Braille is everywhere, but most blind kids can’t read it. A competition hopes to change that

Lynn Wu warms up her finger tips for reading test at Braille Challenge Finals at her home on Saturday, July 11, 2020 in Laguna Niguel, California. (Irfan Khan/Los Angeles Times/TNS)

Lynn Wu, a sophomore at Tesoro High School in Rancho Santa Margarita, is already preparing for this year’s Braille Challenge regionals. (Irfan Khan/Los Angeles Times/TNS)

Rachel Heuser, left, a retired teacher of the visually blind, gives a festive welcome to Lynn Wu when she arrives at her home to give Braille Challenge Finals test. Residence on Saturday, July 11, 2020 in Laguna Niguel, CA. (Irfan Khan/Los Angeles Times)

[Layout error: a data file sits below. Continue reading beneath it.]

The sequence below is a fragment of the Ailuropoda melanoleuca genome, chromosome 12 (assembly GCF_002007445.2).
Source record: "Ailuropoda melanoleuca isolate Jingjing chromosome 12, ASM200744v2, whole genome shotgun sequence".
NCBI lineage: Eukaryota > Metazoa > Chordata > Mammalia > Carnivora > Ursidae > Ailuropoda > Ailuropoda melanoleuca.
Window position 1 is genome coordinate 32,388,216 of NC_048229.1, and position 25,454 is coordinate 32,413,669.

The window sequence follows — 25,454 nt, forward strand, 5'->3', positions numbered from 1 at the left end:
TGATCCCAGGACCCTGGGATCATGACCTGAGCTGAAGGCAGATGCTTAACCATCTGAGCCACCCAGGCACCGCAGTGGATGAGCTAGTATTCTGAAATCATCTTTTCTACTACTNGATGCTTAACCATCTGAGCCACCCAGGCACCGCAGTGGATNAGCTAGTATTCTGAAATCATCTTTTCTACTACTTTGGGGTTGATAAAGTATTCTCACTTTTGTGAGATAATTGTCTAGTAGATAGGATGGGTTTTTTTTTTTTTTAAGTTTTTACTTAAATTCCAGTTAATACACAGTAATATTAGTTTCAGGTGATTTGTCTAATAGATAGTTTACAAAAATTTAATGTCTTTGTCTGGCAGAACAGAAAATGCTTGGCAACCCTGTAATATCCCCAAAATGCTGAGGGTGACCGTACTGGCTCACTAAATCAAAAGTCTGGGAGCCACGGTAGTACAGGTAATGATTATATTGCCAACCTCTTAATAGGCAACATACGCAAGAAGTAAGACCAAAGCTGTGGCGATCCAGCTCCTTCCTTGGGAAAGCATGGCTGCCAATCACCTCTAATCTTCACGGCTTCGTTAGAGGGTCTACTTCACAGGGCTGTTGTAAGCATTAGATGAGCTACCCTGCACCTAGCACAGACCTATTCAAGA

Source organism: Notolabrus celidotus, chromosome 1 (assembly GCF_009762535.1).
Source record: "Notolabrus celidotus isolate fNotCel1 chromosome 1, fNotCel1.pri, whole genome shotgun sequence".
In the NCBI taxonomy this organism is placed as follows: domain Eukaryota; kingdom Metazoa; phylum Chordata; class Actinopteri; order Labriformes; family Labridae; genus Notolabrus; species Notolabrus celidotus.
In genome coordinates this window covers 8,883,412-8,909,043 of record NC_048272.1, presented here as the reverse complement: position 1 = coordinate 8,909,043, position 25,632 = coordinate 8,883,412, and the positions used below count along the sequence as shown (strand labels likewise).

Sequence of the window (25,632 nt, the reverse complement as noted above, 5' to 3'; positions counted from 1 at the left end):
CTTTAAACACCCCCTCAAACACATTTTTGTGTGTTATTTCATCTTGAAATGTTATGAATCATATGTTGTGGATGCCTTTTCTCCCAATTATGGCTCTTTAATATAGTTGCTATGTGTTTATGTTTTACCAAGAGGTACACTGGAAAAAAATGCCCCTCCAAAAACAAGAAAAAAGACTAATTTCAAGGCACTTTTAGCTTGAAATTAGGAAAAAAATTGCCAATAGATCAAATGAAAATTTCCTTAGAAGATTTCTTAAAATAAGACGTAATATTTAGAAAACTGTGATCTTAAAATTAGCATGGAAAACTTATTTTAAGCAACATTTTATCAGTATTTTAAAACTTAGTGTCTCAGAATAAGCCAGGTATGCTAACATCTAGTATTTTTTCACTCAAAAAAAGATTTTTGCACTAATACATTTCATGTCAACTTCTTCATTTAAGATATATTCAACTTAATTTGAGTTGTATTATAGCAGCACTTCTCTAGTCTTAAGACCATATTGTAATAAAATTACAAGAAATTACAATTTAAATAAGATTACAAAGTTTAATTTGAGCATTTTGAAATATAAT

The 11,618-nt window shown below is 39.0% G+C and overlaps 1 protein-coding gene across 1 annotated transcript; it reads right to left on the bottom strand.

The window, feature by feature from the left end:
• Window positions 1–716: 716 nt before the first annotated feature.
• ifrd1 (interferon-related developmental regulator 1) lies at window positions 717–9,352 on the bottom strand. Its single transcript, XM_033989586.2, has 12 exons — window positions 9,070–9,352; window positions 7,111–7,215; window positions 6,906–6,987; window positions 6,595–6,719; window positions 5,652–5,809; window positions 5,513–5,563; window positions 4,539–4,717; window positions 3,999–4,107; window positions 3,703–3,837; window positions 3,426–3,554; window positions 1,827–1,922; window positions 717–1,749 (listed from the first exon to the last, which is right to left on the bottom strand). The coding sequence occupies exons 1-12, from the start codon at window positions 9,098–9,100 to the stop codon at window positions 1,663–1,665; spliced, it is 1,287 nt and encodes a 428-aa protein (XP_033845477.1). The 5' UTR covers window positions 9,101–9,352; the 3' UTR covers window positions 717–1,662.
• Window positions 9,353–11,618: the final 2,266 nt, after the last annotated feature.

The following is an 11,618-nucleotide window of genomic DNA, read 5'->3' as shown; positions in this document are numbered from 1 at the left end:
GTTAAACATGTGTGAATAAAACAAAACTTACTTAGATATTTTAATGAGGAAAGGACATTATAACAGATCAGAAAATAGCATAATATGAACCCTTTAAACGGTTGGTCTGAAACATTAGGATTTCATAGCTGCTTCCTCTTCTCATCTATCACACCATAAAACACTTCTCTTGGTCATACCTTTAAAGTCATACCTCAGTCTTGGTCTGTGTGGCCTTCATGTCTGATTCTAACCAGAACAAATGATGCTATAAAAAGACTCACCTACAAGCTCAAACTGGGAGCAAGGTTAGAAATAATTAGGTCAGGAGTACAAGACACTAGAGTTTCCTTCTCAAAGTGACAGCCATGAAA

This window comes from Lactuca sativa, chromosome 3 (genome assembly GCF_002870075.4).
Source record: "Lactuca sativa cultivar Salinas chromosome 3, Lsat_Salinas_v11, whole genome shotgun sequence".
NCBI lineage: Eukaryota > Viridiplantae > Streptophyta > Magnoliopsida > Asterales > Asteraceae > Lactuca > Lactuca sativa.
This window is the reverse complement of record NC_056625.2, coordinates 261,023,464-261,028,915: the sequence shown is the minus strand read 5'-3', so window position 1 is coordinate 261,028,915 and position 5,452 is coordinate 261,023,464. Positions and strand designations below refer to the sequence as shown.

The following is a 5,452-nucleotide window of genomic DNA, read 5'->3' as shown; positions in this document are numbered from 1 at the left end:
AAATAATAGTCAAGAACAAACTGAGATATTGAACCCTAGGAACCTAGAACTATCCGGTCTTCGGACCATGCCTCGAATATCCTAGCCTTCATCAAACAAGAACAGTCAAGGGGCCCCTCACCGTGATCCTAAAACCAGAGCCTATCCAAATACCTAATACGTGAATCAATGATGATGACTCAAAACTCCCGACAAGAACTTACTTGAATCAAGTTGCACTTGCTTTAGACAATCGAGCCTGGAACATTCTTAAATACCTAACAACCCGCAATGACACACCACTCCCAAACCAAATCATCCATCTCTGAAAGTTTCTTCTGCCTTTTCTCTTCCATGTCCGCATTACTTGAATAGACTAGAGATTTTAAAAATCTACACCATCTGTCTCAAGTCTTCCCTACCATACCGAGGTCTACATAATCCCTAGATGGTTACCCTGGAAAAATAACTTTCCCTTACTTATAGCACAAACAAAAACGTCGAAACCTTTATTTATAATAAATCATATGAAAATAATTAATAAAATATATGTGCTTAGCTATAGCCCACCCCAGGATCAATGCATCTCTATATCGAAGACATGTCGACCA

LOS ANGELES — The challenger sat alone at a square folding table in the center of her teacher’s immaculate living room, stockinged feet whispering against the plush, white carpet, hands poised over a blue Perkins Brailler — something like a manual typewriter crossed with a court reporter’s steno machine. To say the Brailler is loud is an understatement. The force required to emboss Braille paper produces a noise less like typing and more like repeatedly firing a BB gun.